DES MOINES — The latest USDA crop report out Monday showed there were less than two days suitable for fieldwork last week — which didn’t help farmers catch up on the harvest. The report says three percent of corn has been harvested — which is two weeks behind average. Five percent of soybeans have been harvested, and that’s 12 days behind average.
Iowa State University Extension and Outreach Crops Specialist for northwest Iowa Joel DeJong says those farmers that were able to plant early have seen some good things. “Some of the early reports from the soybean harvest actually were fairly decent yields– so I have hope that maybe that will continue moving forward,” DeJong says. “But, we are starting about three weeks later than normal. It would be nice to get rain out of our forecast for a little while and get some sunshine and maybe a little breeze so we can get them dry so we can get that work done.”
He says not everything is negative. “The crop itself is actually hanging in there pretty well. They soybeans are pretty mature, so we are just waiting for them to dry. A lot of the corn that’s planted before the first of June has actually reached maturity or is close to maturity now,” De Jong says.
He says getting the crop to maturity is only part of the issue. “The problem we still have is that when the corn crop just hits maturity it is still 32 to 32 plus percent moisture. We need some dry down time and we don’t that get much dry down time once we get past the month of October,” he says. “We would like to see the month of October be above normal if we get any chance for that to occur.”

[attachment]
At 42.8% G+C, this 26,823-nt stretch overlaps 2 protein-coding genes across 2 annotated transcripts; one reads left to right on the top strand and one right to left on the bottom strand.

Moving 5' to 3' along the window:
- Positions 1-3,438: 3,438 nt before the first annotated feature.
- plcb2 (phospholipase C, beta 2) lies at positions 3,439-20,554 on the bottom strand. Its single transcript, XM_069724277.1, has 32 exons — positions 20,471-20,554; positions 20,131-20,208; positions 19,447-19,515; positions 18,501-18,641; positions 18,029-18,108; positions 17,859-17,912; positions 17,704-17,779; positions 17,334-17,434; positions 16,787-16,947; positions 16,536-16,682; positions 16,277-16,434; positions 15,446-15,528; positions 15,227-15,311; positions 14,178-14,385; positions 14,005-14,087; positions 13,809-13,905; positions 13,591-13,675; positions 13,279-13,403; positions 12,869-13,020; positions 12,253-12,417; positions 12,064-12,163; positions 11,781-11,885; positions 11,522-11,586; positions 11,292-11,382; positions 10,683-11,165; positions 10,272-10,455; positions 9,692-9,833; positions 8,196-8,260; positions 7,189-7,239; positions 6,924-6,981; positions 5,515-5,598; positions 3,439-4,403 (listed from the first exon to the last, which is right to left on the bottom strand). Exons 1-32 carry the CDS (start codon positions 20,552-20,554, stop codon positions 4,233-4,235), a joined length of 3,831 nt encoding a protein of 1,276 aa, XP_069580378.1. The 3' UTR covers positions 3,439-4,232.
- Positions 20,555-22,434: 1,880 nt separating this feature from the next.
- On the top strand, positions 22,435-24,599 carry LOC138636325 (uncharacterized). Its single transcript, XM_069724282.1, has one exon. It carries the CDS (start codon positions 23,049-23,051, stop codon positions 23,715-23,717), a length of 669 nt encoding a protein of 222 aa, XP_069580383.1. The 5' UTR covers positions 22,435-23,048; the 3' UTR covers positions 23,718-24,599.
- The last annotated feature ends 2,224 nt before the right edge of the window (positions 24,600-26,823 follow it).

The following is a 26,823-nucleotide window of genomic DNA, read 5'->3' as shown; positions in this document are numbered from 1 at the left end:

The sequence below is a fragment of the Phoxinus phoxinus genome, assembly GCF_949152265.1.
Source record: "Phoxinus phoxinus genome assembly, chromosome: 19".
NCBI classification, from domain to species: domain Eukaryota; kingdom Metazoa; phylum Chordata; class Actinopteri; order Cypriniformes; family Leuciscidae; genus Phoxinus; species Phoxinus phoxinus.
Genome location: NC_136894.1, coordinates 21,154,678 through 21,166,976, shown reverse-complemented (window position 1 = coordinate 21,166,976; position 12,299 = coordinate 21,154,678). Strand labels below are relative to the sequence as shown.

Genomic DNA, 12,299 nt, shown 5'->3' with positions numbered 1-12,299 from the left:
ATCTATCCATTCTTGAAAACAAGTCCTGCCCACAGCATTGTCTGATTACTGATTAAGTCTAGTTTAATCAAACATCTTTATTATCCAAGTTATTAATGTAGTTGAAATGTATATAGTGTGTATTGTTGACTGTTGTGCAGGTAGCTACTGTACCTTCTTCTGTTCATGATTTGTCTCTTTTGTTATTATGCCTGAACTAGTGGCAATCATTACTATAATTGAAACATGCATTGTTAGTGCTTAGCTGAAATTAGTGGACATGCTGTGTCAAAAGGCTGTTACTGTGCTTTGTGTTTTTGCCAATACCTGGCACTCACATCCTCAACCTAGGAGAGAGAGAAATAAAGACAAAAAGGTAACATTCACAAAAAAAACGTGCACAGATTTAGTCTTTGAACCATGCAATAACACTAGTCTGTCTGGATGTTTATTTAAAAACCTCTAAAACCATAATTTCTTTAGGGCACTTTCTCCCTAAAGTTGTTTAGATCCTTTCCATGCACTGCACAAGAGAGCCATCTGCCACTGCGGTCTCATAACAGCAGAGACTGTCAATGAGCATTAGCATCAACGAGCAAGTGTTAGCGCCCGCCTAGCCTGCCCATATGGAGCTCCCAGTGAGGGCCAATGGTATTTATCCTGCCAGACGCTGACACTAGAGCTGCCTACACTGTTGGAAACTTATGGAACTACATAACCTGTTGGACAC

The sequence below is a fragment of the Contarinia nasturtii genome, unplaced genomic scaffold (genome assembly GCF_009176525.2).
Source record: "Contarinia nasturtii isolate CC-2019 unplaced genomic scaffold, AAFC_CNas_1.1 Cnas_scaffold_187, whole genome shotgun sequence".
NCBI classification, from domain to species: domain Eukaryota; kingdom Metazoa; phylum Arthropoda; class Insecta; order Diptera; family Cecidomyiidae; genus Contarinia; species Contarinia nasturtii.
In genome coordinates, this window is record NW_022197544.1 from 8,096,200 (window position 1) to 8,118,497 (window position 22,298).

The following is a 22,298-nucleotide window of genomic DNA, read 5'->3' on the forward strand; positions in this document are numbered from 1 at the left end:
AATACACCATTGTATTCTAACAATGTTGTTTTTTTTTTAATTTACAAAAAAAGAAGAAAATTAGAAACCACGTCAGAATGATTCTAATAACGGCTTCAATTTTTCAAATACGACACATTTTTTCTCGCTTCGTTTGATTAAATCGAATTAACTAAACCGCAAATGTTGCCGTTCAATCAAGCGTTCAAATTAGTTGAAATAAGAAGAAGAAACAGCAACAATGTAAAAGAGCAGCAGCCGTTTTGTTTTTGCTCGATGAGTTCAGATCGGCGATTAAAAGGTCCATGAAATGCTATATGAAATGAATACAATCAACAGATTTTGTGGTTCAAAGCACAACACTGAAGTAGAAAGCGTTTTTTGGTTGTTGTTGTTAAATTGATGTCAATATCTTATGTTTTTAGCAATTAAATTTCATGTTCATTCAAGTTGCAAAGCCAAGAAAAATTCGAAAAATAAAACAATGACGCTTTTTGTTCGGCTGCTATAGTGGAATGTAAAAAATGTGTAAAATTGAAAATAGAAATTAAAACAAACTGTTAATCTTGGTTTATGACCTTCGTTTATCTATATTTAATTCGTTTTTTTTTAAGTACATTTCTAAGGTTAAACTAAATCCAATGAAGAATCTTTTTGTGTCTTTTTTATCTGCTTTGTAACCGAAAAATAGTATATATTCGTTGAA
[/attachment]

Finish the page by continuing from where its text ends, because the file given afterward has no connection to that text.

De Jong says there have been some diseases that have hit too. He says there has been a lot of white mold that has shown up late and that could make the yield zero in parts of fields.. DeJong says there’s been appraisals of 40 to 70 bushels and acre. The corn has also had some issue and he says there have been appraisals of 108 bushels per acre and then there’s been appraisals up into 200.
De Jong says the conditions vary widely across the nine counties he covers. He says a late frost would help with a lot of the issues. DeJong says the normal frost date for this region is October 10th. He says much of the area’s corn still needs additional time to mature and a light frost may not hurt the crop, but for late planted corn, an early frost could negatively affect crop yields.
DeJong says it is very likely many farmers will need to resort to using artificial drying methods in order to store their corn, which only adds to the cost of the crop.